ABSTRACT

Basic Information

Abstract Number: 580 - 5
Author Name: Jeanne E Pemberton - University of Arizona
Session Title: SEAC - Charles N Reilley and Young Investigators Awards
Event Type: Awards
Event Title: A New Take on an Old Concept: Electrochemical Interface Studies by the Technique ‘Formerly Known As’ Emersion

Presider Name:Henry WhiteCo-Author:Anoma Mudalige
Affiliation:University of UtahAffiliation:University of Arizona

Date: Monday, March 18, 2013
Start Time: 03:20 PM (Slot #5)
Location: 114

Abstract Content

Emersion was a technique originally implemented by Hansen [1] for study of the electrochemical interface. In this approach, the electrode is carefully withdrawn from the solution, presumably leaving the electrochemical double layer from the outer Helmholtz plane inward, attached to the electrode surface. Once removed, Hansen demonstrated that this interface could then be probed using different techniques without undue influence from the bulk solution. Although Hansen’s work eventually demonstrated that the ionic portion of the interface was removed intact, questions about if and how much solvent was removed was debated in the literature over many years, although never successfully resolved. Recent work in the authors’ laboratory provides a resolution to this debate. Experimental efforts to rationalize the observed thickness and composition of emersed interfaces have now demonstrated that forces other than those considered by Hansen are operative in controlling the portion of fluid that is removed during emersion (now renamed ‘forced dewetting’ to more closely describe the process of creation of these layers.) This presentation will discuss these forces in the framework of DLVO theory that is used to quantitatively rationalize all experimental observations on emersed layers. Examples will be provided that further define the chemical information that can be gleaned about interfacial structure using a variety of spectroscopic approaches including ellipsometry, XPS, Raman spectroscopy and IRRAS.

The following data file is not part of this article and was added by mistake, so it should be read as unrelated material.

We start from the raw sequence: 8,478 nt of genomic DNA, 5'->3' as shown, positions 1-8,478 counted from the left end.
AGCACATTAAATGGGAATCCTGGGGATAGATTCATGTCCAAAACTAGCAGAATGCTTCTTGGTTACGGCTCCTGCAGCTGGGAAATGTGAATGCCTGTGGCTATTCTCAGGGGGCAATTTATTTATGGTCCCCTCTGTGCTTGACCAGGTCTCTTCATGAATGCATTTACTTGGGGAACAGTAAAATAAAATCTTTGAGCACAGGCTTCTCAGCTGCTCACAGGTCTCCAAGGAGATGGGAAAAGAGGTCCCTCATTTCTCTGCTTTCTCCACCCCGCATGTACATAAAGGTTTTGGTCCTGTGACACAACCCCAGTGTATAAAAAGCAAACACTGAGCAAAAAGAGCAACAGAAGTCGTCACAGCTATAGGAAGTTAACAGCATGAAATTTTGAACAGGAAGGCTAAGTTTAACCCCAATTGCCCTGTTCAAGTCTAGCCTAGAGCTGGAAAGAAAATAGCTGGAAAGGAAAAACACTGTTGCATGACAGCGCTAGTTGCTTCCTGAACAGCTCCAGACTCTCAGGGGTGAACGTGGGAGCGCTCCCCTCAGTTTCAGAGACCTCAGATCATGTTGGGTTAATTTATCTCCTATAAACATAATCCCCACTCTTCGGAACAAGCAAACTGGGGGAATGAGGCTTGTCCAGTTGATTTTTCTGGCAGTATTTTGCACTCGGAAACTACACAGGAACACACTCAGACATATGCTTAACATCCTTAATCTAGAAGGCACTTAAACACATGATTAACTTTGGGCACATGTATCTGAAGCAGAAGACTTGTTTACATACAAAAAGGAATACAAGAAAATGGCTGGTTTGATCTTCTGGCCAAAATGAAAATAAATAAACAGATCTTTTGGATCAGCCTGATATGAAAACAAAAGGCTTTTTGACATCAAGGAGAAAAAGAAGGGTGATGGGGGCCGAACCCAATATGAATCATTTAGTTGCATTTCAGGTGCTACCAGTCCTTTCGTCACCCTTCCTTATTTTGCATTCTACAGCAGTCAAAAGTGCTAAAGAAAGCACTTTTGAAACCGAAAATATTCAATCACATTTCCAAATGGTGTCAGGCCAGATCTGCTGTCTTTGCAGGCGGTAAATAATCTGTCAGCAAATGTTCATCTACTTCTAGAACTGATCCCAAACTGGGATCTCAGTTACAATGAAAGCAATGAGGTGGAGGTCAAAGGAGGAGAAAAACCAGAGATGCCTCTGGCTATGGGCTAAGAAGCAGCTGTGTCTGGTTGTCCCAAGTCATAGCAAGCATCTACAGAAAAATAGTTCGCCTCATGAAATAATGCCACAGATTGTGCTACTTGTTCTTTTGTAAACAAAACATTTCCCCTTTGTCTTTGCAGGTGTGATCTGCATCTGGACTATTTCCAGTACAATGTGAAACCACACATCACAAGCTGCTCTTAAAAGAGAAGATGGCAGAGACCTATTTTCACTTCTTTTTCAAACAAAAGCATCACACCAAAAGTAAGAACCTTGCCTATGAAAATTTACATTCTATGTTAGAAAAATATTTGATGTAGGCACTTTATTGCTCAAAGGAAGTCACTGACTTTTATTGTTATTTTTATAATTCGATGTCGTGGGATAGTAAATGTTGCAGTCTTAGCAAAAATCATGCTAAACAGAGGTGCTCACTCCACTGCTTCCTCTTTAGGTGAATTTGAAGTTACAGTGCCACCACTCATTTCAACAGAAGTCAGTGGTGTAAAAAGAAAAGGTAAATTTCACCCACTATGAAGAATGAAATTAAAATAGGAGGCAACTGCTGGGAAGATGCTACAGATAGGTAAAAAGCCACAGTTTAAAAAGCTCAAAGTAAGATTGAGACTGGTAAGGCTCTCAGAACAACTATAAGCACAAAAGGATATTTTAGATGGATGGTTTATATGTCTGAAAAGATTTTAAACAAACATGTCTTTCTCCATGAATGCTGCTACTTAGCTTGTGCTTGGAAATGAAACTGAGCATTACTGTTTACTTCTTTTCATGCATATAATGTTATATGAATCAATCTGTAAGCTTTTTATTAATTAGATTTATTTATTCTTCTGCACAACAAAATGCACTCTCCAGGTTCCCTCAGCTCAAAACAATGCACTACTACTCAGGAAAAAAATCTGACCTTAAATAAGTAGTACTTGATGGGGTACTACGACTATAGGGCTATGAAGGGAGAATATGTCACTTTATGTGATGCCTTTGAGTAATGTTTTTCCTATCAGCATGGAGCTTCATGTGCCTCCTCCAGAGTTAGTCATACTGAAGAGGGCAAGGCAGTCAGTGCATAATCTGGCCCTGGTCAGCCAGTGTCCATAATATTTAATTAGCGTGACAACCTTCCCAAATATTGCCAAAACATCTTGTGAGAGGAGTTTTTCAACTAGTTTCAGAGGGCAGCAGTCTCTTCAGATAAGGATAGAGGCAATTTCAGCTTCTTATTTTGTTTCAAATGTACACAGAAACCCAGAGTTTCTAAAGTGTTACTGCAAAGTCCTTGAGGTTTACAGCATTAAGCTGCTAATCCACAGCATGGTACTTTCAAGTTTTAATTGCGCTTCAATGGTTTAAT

[1] Hansen, W.N.; Wang, C.L.; Humphreys, T.S., J. Electroanal. Chem. 1978, 90, 137-141.